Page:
The function of Mentors is to prepare the hero to face the unknown. They may give advice, guidance or magic equipment ... However, the Mentor can only go so far with the hero. Eventually, the hero must face the unknown alone. Someties the Mentor is required to give the hero a swift kick in the pants to get the adventure going. The Writer's Journey

Interestingly, mentors don't often realise what they are. The amazing video sent to me by these readers told me things that I don't think about as I go about my daily job. It is wonderful to be thanked in such an extraordinary way. It is incredible. Because all I was doing was telling a story.

I think we are all mentors in our own ways.

We all have the power to light a spark in someone else.

So, thank you once more to the girls, who so kindly and imaginatively sent me this video. May the Force be with you. Now make sure you continue to pass it on.

With love to Erin Cacayorin, Zoe Donesa, Sophia Espaldon, Keira Evangelista, Alexis Gidaya, Clarisse Longboan, Mikaela Mendoza, Sam Ubay, Phylicia Abary, Jessica Bandol, Aly del Prado, Angelina Perez, Bianca Villarama and their Spirit Guides: Katrina Concepcion, Ida-Karla Manzo and Emil Pandy. With thanks to Isabela Aguilar who sent the video.

Candy Gourlay is a Filipino author based in London. Her debut Tall Story won the Crystal Kite Prize for Europe and the National Book Award in the Philippines. Her books have also been listed for the Carnegie Medal and the Guardian Children's Book Prize. Like what you see? Click here to subscribe to email updates from my blog

A Letter to the #DubaiLitfest 2017

One of the things that really made me think  at the recent Emirates Festival of Literature in Dubai was hearing an Emirati speak about how hurtful it was to hear the rest of the world call his home a "soulless" place. Well, I have news for anyone who has thought this – Dubai is not a desert, it's packed with souls. The festival had a running theme of letter-writing and this is a letter to all the kind souls I met on that extraordinary week.

Dear Layal, Krishnaa, Massyl, Aarav, Jayden, Tansy, Sharon, Joanna, Shagun, Mondiel, Sheresa, Emily, Muneera, Dolyn, Jane, Chielo Jean, Mona, Ahmed, Anisha, Maryann, Sahar, Tania, Seo Young, Vaania, Xin Xin, Ben, Anya, Sarah, Bhavna, Mishti, Ada, Anna, Tess, Zalal, Robert, Jessica, Aamiraa, Jack, Syed, Natasha, Sarah, Sewar, Ruchika, Kayde, Zoya, Trisha, Brian, Freddie, Sanika, Hditi, Amanda, Rose, Iman, Joao, Maja, Andy, Joe, Isobel, Yvette, Cathy, Maryann, Joan, Gillian, Jo, Mia, Monita and Ronita ...

This is me with the children queuing to have their books signed after my first event
I remember your names

If books are mirrors, where are our reflections?

By Candy Gourlay

I posted this on my Facebook Page on 2 March 2017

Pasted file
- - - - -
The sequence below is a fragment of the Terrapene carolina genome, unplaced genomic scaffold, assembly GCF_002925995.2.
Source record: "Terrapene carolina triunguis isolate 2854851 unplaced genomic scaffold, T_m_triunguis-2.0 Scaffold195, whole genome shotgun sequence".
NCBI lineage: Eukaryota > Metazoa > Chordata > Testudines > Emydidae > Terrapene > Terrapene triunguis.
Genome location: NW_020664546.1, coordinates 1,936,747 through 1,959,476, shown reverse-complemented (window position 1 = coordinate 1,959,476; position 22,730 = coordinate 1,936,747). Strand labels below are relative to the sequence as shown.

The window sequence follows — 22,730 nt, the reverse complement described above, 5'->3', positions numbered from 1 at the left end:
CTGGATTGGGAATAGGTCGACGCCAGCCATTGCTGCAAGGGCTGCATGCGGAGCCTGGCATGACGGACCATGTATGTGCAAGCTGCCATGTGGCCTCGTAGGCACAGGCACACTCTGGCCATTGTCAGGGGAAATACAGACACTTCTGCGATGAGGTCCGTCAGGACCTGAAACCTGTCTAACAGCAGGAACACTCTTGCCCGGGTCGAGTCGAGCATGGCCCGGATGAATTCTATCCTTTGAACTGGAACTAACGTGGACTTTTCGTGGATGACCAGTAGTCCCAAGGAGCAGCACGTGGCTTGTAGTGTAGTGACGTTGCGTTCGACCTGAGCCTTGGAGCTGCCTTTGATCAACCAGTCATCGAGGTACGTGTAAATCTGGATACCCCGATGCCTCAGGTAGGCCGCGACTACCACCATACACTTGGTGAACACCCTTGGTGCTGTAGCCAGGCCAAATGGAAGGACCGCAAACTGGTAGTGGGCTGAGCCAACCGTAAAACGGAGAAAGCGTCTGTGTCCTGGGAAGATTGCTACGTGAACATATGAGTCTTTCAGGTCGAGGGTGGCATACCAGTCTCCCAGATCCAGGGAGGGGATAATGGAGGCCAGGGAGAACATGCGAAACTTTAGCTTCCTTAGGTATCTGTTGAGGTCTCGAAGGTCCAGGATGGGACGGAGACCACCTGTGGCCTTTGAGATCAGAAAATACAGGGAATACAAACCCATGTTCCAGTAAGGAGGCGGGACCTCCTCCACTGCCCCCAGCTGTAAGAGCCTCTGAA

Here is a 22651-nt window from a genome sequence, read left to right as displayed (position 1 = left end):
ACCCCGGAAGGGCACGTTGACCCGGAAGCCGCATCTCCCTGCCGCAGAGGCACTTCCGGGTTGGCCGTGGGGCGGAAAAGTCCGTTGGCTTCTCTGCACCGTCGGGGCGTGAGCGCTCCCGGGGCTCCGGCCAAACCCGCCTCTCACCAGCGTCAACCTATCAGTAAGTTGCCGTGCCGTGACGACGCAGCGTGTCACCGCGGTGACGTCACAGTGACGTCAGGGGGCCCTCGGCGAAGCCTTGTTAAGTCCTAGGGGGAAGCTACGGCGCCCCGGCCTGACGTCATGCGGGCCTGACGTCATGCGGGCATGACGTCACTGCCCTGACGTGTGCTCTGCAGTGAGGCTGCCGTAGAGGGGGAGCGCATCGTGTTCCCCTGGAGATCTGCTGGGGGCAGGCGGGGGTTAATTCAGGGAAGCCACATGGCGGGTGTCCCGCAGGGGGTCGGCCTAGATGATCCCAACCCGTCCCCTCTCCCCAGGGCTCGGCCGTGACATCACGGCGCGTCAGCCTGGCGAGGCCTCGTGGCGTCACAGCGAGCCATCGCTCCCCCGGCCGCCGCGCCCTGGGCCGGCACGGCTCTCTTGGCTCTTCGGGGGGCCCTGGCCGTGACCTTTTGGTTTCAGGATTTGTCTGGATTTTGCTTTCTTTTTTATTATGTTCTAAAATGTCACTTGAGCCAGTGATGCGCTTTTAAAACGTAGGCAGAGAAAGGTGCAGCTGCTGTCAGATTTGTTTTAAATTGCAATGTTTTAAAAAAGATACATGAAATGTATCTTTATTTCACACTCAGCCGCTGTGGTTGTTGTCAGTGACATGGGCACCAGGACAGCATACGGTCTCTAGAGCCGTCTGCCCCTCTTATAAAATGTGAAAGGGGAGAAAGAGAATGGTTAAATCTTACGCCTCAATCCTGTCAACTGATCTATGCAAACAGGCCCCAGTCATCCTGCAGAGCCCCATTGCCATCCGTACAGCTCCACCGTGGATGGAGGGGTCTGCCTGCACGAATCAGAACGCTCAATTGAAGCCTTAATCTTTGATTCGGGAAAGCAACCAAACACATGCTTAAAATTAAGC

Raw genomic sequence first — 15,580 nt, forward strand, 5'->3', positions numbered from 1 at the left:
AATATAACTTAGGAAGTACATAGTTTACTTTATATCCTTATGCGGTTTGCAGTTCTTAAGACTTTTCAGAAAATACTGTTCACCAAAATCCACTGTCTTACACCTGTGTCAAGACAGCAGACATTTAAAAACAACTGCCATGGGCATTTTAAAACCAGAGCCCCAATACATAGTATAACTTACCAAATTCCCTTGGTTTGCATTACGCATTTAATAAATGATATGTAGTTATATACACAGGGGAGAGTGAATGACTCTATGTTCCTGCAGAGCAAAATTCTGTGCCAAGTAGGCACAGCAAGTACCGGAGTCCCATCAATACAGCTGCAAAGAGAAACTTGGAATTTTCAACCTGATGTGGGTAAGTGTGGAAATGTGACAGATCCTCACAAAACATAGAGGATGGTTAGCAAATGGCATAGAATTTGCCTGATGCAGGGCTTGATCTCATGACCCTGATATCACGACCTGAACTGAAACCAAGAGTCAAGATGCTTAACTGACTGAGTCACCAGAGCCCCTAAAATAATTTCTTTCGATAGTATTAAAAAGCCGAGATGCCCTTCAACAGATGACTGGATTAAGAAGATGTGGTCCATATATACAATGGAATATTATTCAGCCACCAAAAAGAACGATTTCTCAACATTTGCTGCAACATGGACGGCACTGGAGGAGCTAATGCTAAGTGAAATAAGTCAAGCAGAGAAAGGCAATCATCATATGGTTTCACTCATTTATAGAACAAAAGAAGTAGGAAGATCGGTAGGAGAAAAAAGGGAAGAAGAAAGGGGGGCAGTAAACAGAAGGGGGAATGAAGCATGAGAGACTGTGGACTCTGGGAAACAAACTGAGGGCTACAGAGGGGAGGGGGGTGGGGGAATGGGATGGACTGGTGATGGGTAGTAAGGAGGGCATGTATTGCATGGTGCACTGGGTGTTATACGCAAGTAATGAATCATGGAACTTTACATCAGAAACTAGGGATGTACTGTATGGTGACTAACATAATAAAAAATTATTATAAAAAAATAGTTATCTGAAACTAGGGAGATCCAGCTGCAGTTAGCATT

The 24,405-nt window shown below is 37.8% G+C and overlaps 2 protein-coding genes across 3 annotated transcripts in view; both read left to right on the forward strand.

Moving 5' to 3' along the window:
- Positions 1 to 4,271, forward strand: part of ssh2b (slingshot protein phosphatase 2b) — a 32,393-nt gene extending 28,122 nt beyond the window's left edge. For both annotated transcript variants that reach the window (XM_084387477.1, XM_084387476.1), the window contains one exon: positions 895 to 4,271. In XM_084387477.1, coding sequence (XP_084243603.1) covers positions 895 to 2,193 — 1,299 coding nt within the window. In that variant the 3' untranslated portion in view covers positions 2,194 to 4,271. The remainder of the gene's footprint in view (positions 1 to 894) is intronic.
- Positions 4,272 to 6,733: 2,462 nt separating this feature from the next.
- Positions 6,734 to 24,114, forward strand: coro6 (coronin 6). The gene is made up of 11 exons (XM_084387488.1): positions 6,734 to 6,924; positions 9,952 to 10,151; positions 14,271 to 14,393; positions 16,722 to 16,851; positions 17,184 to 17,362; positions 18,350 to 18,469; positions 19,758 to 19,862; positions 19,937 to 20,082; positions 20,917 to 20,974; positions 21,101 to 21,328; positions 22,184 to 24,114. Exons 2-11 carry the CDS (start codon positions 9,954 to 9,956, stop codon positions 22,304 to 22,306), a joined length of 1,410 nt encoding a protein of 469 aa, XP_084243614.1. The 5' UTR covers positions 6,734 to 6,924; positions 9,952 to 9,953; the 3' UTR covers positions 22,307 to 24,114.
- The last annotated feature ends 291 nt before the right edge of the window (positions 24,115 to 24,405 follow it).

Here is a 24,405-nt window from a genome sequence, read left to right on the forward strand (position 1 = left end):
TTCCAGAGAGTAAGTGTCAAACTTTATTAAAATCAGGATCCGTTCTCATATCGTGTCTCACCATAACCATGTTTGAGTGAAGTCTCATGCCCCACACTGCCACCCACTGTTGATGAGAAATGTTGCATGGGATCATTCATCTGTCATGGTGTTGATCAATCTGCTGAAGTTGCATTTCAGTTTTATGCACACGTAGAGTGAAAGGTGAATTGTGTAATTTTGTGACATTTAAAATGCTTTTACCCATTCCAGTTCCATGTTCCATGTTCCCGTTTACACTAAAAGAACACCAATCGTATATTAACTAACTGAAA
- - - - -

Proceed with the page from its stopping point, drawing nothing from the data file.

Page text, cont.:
What happens if you’ve never seen yourself in a mirror and only ever gaze out a window?

We all say that books should be, not just windows to other worlds but mirrors reflecting the reader’s own experience. Yesterday, I was one of the featured authors in a teacher conference focused on the idea of books as mirrors – Reflecting Realities: British Values in Children’s Literature organised by the very excellent CLPE (Centre for Literacy in Primary Education).

I was astonished to see the word ‘Diversity’ carefully being avoided.

‘We chose “Reflecting Realities” instead,’ said Farrah Seroukh, CLPE’s learning programme leader, ‘because the word ‘Diversity’ presumes the notion of diversifying from a normative standard.’

A live interview with My Big Fat Zombie Goldfish author Mo O'Hara

I interviewed New York Times bestselling author Mo O'Hara (My Big Fat Zombie Goldfish) on Facebook Live for SCBWI in the British Isles (Society of Children's Book Writers and Illustrators). Mo and I are good friends and doing the Q&A was great fun! I'd love to do more videos, perhaps on my Facebook page (do like my new Facebook page, not that I'm begging) so watch this space!

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May the Librarians Be With You: Top Tips for a Perfect School Visit

 Happy World Book Day er Week! Here's something I posted on my Facebook Page on 25 February 2017.

With World Book Day at hand, schools are gearing up for author visits and I’d love to share some Best Practice demonstrated by the scintillating librarians who had me visiting their schools this week. With many thanks to my kind hosts at the Queen Elizabeth School for Girls in North London and Linton Village College in Cambridgeshire.

So here are four tips I can offer based on these two shining school visits:

The People Power Revolution of 1986

By Candy Gourlay

Posted this note on my Facebook author page today

This photo crops up on my timeline on the anniversary of the 1986 People Power Revolution in the Philippines. It was my only photo during those heady times and you can only just see me behind the crowd of photojournalists and soldiers.

So many people now smirk at that uprising, I am sorry to report. Some say, it didn't achieve anything except unseat the dictator Ferdinand Marcos who had been leaching Philippine coffers for more than 20 years. Some now even say life was better under Marcos’ dictatorship. In fact, the villains of that era are now enjoying a strange ascendance and popularity buoyed by my native land’s personality-led politics and powerplay.